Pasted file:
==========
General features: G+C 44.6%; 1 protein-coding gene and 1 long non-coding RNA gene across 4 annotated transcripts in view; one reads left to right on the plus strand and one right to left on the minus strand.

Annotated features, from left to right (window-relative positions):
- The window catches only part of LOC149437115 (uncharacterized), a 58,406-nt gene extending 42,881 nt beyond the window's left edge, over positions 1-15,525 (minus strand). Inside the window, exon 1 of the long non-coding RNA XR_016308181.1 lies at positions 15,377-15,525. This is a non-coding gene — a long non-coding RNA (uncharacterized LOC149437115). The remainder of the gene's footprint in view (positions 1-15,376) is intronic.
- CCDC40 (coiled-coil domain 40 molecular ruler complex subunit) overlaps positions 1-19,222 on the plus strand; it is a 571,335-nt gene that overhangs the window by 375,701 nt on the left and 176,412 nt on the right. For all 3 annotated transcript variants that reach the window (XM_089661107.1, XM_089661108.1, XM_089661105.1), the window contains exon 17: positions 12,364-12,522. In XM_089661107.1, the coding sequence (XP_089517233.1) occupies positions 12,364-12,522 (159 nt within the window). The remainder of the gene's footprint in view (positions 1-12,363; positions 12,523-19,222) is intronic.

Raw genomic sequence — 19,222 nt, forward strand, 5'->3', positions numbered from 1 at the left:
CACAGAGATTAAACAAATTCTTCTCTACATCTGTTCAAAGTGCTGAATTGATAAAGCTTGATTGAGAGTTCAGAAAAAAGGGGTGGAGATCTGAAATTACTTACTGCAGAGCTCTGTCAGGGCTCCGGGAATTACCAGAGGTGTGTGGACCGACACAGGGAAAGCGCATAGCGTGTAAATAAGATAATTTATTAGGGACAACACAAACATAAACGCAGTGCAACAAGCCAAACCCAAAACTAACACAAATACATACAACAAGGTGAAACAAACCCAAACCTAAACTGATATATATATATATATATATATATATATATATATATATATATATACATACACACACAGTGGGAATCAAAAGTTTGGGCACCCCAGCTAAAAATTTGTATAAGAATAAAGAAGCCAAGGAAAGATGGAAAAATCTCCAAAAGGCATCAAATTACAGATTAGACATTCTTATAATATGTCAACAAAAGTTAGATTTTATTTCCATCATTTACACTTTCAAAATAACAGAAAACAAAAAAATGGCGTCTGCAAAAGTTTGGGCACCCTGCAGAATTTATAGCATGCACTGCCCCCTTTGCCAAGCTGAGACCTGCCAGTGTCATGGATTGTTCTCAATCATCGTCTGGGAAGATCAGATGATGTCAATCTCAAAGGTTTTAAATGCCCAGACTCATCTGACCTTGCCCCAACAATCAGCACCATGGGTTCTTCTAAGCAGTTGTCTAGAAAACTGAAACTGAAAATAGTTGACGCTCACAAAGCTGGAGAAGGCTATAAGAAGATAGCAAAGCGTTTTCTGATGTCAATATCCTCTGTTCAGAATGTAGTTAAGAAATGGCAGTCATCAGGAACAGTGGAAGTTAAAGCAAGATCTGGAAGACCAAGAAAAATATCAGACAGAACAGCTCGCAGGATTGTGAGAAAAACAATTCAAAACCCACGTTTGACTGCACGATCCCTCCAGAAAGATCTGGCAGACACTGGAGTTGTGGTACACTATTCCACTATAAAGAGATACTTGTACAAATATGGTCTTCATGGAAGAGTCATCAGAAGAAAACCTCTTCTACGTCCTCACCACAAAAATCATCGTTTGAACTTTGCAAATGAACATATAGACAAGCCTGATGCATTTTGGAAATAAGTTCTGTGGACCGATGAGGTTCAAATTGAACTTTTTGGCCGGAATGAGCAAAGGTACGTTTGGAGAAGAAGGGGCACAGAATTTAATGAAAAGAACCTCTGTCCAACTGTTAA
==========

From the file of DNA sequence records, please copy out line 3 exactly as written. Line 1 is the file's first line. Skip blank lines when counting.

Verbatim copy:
- The window catches only part of LOC149437115 (uncharacterized), a 58,406-nt gene extending 42,881 nt beyond the window's left edge, over positions 1-15,525 (minus strand). Inside the window, exon 1 of the long non-coding RNA XR_016308181.1 lies at positions 15,377-15,525. This is a non-coding gene — a long non-coding RNA (uncharacterized LOC149437115). The remainder of the gene's footprint in view (positions 1-15,376) is intronic.